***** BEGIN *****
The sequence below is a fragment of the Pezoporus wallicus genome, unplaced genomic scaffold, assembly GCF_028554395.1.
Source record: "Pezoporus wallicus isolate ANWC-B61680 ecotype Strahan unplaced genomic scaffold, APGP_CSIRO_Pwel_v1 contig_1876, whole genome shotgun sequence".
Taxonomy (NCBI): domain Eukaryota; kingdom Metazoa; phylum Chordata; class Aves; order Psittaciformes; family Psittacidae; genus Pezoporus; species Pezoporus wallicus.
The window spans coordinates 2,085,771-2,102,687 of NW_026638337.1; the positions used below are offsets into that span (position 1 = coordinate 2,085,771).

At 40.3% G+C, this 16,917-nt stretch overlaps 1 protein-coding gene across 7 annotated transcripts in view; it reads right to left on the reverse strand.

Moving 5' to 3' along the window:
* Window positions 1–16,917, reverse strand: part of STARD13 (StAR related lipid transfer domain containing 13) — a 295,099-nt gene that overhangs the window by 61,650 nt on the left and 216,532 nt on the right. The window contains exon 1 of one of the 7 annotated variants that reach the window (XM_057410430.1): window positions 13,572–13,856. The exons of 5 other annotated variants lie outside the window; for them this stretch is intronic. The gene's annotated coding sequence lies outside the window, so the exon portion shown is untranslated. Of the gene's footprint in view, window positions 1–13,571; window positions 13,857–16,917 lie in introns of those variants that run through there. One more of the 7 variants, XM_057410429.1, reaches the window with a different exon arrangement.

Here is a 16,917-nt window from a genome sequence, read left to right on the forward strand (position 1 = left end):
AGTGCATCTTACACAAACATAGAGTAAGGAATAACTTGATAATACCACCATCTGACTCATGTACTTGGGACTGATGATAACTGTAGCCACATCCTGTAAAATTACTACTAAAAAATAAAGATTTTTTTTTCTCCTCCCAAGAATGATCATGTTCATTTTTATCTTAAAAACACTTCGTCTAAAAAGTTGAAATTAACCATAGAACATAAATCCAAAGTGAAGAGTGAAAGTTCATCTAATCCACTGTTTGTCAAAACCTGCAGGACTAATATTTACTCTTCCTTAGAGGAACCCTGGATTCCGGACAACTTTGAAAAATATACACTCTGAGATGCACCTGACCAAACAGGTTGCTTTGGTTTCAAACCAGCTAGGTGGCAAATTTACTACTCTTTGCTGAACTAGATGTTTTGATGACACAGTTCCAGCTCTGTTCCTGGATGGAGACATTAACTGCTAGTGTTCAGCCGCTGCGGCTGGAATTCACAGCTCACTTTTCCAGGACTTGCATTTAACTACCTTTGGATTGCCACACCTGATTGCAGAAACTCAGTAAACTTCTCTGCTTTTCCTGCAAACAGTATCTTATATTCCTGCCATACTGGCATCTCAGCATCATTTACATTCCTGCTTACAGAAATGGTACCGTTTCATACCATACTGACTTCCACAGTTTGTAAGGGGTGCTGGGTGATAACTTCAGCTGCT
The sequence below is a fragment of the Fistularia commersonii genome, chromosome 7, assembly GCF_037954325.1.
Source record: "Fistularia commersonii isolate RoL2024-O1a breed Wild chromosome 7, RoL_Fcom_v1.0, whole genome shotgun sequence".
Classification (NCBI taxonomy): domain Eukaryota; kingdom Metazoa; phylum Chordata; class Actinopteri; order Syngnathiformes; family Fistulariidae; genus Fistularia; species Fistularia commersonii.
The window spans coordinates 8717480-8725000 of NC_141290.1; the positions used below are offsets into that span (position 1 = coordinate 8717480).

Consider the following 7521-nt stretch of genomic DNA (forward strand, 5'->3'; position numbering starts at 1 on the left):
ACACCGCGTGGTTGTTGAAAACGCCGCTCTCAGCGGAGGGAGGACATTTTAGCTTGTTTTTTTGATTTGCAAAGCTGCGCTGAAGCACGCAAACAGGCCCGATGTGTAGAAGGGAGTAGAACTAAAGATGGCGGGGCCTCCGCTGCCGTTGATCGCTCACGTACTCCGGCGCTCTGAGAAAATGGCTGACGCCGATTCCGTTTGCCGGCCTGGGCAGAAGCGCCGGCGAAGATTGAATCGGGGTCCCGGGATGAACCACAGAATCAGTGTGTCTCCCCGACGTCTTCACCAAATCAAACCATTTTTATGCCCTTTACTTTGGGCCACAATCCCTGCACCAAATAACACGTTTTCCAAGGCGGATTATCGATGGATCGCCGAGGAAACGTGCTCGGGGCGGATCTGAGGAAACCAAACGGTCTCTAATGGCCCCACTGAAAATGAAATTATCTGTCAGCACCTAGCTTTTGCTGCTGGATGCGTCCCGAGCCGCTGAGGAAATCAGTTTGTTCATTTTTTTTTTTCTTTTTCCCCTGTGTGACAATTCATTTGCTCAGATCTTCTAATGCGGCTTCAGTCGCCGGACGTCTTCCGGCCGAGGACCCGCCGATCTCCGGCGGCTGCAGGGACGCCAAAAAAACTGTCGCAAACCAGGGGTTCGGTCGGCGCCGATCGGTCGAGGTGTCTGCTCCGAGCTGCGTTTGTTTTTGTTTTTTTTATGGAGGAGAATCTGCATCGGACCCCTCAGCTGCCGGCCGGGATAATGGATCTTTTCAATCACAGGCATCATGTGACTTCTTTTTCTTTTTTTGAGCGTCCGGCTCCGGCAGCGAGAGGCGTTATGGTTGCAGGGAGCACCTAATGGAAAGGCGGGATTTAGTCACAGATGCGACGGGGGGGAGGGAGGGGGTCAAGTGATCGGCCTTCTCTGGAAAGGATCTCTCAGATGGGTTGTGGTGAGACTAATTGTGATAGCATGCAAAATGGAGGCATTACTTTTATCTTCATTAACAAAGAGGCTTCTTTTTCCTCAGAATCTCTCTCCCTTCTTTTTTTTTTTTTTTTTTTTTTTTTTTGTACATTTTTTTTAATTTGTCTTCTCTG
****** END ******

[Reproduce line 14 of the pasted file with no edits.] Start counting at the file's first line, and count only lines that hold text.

Consider the following 7521-nt stretch of genomic DNA (forward strand, 5'->3'; position numbering starts at 1 on the left):